HomeNewsBriefGrenade Attack in Colombia Raises Specter of New Emerald War
BRIEF

Grenade Attack in Colombia Raises Specter of New Emerald War

COLOMBIA / 14 NOV 2013 BY JAMES BARGENT EN

The man believed to have replaced "Emerald Czar" Victor Carranza as the most powerful figure in Colombia's emerald trade has named the rivals he blames for a recent attempt on his life, moving Colombia closer to a new "Green War."

On November 9, four people died and nine were injured in a grenade attack in the emerald mining region of Boyaca that authorities believe was targeting Pedro Rincon, alias "Pedro Orejas."

Speaking in radio interviews, Rincon blamed enemies in the emerald trade for the attack, suggesting the Murcia and Cañon clans were the most likely culprits.

Rincon added he did not believe the family of Victor Carranza, who until his death in April had dominated the emerald trade, was behind the violence. He added that another emerald mining family, the Molinas, was also breaking the pact between the principal emerald clans and looking to expand their influence.

InSight Crime Analysis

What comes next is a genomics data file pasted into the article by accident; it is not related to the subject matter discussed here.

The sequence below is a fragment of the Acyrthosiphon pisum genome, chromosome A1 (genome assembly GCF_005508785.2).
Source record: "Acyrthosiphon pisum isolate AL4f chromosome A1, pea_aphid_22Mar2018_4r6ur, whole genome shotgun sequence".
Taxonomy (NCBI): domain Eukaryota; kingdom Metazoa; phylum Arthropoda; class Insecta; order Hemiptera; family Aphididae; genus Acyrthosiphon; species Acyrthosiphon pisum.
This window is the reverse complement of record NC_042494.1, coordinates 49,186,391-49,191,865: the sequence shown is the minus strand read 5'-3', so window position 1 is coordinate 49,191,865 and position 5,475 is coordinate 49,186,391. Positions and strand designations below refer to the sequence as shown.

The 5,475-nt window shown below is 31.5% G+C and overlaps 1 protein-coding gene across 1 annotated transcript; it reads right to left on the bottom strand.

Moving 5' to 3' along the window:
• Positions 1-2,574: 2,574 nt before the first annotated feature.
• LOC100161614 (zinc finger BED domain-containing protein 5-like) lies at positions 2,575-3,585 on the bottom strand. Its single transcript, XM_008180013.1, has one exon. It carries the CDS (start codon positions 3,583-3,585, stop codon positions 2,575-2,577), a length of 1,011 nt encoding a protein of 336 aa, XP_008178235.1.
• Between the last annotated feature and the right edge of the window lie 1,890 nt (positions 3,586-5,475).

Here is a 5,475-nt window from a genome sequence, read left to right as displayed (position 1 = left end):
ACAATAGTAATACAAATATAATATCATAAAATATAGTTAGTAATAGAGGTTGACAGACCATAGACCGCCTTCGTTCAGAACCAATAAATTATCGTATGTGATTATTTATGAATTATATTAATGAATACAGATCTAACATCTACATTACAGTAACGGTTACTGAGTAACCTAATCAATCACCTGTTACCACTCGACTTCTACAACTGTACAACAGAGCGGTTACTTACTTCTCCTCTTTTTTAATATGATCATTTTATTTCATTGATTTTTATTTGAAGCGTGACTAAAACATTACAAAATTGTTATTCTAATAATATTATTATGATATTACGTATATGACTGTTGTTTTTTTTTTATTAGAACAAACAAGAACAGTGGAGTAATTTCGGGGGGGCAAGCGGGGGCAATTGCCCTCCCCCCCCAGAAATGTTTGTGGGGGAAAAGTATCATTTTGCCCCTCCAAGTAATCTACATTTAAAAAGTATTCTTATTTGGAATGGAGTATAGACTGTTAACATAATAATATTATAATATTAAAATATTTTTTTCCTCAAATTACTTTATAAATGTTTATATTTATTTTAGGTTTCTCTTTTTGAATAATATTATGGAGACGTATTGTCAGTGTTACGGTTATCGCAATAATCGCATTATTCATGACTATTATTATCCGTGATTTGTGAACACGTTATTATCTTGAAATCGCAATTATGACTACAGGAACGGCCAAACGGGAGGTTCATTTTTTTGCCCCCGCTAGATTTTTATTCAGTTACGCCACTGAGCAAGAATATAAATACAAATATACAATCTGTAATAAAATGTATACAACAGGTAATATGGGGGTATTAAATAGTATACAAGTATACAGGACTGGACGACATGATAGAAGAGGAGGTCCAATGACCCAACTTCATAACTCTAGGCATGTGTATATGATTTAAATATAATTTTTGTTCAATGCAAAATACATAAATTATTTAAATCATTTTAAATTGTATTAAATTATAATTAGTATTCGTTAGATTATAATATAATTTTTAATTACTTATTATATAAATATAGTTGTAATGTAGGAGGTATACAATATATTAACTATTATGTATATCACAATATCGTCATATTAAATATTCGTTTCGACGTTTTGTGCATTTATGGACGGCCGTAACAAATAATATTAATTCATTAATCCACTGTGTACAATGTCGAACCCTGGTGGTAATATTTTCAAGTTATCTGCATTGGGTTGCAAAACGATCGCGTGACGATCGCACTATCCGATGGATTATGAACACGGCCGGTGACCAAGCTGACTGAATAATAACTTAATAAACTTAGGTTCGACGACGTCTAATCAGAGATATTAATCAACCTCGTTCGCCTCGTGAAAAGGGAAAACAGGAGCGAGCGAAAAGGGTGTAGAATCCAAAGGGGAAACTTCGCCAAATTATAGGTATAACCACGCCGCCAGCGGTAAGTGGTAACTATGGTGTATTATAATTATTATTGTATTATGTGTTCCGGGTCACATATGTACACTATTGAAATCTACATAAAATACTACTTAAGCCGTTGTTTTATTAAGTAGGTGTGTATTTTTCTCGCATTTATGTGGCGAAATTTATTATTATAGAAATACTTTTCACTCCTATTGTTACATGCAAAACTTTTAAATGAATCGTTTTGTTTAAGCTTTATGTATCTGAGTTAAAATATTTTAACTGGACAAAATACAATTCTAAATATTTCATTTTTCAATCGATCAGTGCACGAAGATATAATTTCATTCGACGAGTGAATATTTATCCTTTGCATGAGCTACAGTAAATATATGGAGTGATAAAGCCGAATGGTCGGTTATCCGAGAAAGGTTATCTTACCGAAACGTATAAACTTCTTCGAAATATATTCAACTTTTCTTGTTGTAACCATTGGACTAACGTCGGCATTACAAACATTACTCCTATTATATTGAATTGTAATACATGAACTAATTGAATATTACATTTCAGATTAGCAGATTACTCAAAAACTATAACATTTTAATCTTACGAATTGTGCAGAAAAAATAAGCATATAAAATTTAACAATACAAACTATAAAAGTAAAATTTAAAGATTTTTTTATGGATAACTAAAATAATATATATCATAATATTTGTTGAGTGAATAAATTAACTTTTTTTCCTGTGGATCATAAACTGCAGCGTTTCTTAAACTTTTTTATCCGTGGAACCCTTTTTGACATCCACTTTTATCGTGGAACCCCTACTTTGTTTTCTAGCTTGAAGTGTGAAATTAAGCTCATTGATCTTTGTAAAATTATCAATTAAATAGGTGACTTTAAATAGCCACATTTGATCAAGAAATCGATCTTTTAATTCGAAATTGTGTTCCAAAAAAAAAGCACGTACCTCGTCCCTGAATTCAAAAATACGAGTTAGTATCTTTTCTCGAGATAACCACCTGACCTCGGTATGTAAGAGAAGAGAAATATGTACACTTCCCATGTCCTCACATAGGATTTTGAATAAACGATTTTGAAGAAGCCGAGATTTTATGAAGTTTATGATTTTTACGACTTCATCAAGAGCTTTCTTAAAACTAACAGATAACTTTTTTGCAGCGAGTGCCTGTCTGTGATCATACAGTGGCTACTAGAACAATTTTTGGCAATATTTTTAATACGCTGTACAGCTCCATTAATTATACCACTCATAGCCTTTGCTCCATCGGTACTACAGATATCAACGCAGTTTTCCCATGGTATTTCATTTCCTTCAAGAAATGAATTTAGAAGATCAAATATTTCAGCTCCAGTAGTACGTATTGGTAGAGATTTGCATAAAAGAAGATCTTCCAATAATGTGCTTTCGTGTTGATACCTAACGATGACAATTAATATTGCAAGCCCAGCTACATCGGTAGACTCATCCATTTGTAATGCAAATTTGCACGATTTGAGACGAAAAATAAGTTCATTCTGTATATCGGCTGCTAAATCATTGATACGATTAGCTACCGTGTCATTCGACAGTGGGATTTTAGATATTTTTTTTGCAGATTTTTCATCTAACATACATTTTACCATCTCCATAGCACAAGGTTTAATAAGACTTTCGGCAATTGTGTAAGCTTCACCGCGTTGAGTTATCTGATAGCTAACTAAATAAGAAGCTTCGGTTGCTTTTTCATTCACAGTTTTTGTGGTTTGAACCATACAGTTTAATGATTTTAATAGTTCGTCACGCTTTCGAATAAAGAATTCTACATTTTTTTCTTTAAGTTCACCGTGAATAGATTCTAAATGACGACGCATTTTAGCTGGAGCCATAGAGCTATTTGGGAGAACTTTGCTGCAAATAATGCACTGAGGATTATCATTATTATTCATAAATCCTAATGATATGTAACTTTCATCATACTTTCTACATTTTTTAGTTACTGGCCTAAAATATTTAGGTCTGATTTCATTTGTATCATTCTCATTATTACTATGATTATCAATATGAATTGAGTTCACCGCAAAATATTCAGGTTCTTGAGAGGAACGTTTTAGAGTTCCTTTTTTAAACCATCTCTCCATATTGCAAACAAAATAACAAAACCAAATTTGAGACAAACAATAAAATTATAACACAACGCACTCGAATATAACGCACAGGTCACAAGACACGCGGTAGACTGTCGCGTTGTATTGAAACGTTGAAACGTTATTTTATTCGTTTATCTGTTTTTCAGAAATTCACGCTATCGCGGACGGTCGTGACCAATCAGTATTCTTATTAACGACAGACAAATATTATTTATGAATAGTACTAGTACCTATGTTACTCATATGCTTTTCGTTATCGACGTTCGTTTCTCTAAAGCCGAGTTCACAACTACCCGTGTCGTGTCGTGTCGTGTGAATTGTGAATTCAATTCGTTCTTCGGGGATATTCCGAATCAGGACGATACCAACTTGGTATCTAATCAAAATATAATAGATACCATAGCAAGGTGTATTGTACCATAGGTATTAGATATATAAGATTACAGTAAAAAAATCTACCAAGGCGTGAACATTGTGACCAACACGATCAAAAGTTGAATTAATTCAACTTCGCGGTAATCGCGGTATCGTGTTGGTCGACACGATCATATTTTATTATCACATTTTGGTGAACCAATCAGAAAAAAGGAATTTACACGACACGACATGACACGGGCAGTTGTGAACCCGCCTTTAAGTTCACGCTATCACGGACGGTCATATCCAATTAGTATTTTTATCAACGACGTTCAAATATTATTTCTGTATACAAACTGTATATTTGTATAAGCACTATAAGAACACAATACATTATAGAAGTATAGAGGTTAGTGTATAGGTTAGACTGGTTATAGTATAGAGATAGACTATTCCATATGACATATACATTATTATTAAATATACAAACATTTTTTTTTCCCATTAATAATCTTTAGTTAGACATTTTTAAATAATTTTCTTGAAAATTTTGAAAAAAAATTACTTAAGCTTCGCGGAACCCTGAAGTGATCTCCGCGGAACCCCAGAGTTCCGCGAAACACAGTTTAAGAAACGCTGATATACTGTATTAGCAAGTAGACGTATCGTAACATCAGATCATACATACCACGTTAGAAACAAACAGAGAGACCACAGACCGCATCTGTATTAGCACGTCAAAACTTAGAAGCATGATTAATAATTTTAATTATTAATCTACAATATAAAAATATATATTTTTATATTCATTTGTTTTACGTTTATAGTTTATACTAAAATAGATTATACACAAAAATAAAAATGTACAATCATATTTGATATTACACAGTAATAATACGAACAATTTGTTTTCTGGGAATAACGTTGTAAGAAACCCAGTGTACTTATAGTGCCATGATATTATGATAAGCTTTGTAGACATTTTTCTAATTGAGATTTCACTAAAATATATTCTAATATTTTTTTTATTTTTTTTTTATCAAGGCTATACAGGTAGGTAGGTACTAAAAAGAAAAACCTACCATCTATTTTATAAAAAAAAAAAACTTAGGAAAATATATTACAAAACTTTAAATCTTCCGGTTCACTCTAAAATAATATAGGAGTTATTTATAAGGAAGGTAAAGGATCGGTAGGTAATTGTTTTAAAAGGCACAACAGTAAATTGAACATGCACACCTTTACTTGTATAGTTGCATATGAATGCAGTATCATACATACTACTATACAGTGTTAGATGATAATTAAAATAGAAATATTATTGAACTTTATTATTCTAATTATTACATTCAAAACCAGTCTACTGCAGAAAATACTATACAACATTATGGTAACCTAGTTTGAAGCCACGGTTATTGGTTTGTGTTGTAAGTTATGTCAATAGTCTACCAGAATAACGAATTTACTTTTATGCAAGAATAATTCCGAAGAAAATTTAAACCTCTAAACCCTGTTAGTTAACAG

Colombia's lightly regulated emerald trade has long been a sector that straddles the line between the legal and illegal worlds. Regulated sales represent just a fraction of the profits on offer, with illegal sales and opportunities for laundering drug profits the real attraction for many.

For decades, the unchecked trade has attracted murky characters, from Carranza himself, who was suspected of operating his own private army and having ties to paramilitary groups, to drug traffickers such as Pablo Escobar and his associate Jose Gonzalo Rodriguez Gacha, alias "El Mexicano."

The explosive mix of powerful criminals and vast profits led to frequent bloodletting, which erupted in the 1980s in a series of "Green Wars," which claimed over three thousands lives.

In 1990 a peace agreement was brokered between Carranza and other major players in the emerald trade, which curbed the violence and left Carranza with a firm control over the sector and a critical role as guarantor of the peace.

SEE ALSO: Colombia News and Profiles

Even before Carranza's death there were signs this peace was fracturing, and in one of his final acts, Carranza wrote to main rival Rincon -- who he blamed for a murder and attacks -- pleading with him to respect the peace deal.

With Carranza gone, Rincon is now widely believed to be the most powerful figure in the emerald trade. However, his influence pales in comparison to that enjoyed by Carranza, and fears have mounted that rival clans will challenge his status. The latest attack vindicates these fears, and may well prove to be the opening salvos of a new "Green War."

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